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Top Ten Stupid six sigma Tricks #8

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Optimizing processes that lose money

So far, we've discussed Stupid Six Sigma Tricks #10: Conflating systems, methods and tools and #9: Confusing breakthrough with continuous improvement. This month, I’ll spend some time on a more subtle, and no less costly mistake that, in its extreme form, we’ll call Stupid Six Sigma Trick #8: Optimizing processes that lose money.

“Well,” you might say, “Isn’t that what Six Sigma is all about? Taking unprofitable processes and fixing them or making profitable ones more profitable?” And you would be right. For the explanation, we need to dip briefly into the world of accounting. As your dentist says, “Don’t worry, it won’t hurt much and will be over soon."


Standard costs—Accounting 101
Why am I talking about cost accounting? Our perception of costs is one of the inputs we use in identifying, prioritizing and selecting projects for Black Belts to work on. If we get a distorted picture of costs, we end up selecting projects that don’t have the expected benefit to the bottom line (Hint: this is another reason Black Belts can claim millions of dollars of savings that aren’t reflected on the bottom line.).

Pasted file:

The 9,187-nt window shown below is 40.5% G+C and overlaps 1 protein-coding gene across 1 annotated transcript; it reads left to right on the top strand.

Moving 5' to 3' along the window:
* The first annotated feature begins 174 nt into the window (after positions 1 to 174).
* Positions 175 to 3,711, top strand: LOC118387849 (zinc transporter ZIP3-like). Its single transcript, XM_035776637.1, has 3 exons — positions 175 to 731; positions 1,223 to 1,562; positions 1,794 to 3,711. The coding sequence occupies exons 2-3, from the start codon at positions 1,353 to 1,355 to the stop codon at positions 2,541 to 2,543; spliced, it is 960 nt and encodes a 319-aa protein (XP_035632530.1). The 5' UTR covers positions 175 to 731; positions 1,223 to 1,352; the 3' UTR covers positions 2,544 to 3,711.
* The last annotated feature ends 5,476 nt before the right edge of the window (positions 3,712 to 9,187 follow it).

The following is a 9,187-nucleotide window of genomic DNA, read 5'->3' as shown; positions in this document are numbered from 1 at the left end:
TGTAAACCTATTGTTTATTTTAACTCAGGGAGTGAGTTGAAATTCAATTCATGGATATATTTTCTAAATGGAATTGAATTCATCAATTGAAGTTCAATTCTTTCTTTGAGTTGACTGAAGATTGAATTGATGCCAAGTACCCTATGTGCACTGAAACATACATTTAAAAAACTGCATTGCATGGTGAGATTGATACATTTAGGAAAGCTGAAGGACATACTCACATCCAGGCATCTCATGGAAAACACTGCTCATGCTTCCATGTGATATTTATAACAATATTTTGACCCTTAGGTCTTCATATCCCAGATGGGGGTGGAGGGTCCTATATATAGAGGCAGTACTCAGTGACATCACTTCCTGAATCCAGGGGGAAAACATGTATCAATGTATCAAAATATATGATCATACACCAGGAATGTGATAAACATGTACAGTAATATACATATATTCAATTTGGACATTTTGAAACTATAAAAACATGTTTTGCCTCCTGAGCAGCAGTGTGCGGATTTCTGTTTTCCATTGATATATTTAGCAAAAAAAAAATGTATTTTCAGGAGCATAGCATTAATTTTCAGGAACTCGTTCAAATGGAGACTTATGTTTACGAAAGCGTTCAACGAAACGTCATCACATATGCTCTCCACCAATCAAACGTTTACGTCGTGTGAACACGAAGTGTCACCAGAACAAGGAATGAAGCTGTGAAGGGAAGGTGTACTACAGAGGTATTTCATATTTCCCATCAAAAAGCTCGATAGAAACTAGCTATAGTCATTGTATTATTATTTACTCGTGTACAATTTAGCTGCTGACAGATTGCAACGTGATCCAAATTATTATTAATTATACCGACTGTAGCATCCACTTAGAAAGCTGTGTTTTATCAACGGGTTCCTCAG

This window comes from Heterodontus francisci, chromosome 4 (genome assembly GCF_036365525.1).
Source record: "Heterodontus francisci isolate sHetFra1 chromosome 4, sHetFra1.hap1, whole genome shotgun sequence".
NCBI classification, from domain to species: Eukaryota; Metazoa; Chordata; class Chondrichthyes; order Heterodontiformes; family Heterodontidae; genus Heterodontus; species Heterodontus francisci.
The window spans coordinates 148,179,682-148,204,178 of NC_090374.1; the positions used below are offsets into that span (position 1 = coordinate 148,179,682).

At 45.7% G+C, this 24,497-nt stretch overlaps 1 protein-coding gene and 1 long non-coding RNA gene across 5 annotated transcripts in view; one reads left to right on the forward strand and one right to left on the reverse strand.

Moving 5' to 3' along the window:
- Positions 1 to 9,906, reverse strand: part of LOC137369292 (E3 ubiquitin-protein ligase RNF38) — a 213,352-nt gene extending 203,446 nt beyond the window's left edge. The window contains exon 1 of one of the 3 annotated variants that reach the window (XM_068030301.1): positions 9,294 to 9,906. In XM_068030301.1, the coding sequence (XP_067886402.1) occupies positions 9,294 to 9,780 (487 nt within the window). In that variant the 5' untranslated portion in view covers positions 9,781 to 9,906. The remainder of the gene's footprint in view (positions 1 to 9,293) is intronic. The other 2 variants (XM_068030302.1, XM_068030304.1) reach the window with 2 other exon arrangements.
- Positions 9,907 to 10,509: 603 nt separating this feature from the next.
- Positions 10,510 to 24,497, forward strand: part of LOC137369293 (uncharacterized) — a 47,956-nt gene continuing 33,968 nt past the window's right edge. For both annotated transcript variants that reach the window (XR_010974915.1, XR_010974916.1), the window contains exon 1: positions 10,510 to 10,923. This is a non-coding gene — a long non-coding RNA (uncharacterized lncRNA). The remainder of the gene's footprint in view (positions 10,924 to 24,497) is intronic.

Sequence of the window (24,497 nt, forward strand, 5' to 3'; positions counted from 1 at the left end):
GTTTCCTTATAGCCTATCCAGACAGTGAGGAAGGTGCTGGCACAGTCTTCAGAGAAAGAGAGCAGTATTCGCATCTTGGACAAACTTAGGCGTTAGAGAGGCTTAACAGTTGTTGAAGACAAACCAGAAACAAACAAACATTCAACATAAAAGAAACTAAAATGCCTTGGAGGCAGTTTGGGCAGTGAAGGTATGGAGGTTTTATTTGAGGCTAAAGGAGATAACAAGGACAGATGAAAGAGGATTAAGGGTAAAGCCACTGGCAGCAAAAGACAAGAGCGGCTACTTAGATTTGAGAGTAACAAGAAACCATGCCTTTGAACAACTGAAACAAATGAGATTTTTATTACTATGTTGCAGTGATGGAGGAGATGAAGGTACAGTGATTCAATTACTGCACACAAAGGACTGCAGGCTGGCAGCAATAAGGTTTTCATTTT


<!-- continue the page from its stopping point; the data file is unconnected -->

Back in the day, when spreadsheets were big pieces of paper and computers were people who computed, a method was created for tracking the cost to make something.

Accountants had costs that varied with the items produced, such as raw materials, and costs that didn't vary with what was produced and had to be paid whether I made one or 1,000 items, such as rent. The first are variable costs and the latter are cleverly referred to as fixed costs.

So the question arose: “How much does it cost to make this item? I want to make enough money selling them to stay in business as well as buy toys.” If you're making identical widgets, then it seems to make sense to allocate the fixed costs across all the widgets you made, and when this is done it is called “overhead.” So, if I have $1,000 of fixed costs per month, and I make 1,000 widgets, each one bears the burden of $1 of my fixed costs, and this is called the "standard cost." If I add to that my variable cost associated with each unit, then I know the break even selling price and can set it accordingly.